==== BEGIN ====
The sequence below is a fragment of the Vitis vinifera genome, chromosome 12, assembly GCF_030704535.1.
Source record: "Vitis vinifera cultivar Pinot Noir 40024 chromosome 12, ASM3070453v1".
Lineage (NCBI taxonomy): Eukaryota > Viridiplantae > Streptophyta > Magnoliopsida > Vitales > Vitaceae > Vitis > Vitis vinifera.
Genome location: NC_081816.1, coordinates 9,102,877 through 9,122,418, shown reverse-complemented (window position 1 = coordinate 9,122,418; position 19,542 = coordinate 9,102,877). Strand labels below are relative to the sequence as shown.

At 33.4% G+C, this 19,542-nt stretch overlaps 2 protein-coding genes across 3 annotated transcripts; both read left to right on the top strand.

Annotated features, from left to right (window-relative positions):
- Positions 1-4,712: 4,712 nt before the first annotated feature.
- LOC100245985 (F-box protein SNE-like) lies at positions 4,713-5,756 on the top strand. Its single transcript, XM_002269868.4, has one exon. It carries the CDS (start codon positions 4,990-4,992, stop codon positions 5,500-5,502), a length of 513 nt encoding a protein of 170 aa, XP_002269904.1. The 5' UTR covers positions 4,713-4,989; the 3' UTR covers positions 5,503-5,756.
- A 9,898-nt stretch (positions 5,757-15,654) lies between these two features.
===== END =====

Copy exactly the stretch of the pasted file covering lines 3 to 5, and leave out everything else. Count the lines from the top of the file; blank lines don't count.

Lineage (NCBI taxonomy): Eukaryota > Viridiplantae > Streptophyta > Magnoliopsida > Vitales > Vitaceae > Vitis > Vitis vinifera.
Genome location: NC_081816.1, coordinates 9,102,877 through 9,122,418, shown reverse-complemented (window position 1 = coordinate 9,122,418; position 19,542 = coordinate 9,102,877). Strand labels below are relative to the sequence as shown.

At 33.4% G+C, this 19,542-nt stretch overlaps 2 protein-coding genes across 3 annotated transcripts; both read left to right on the top strand.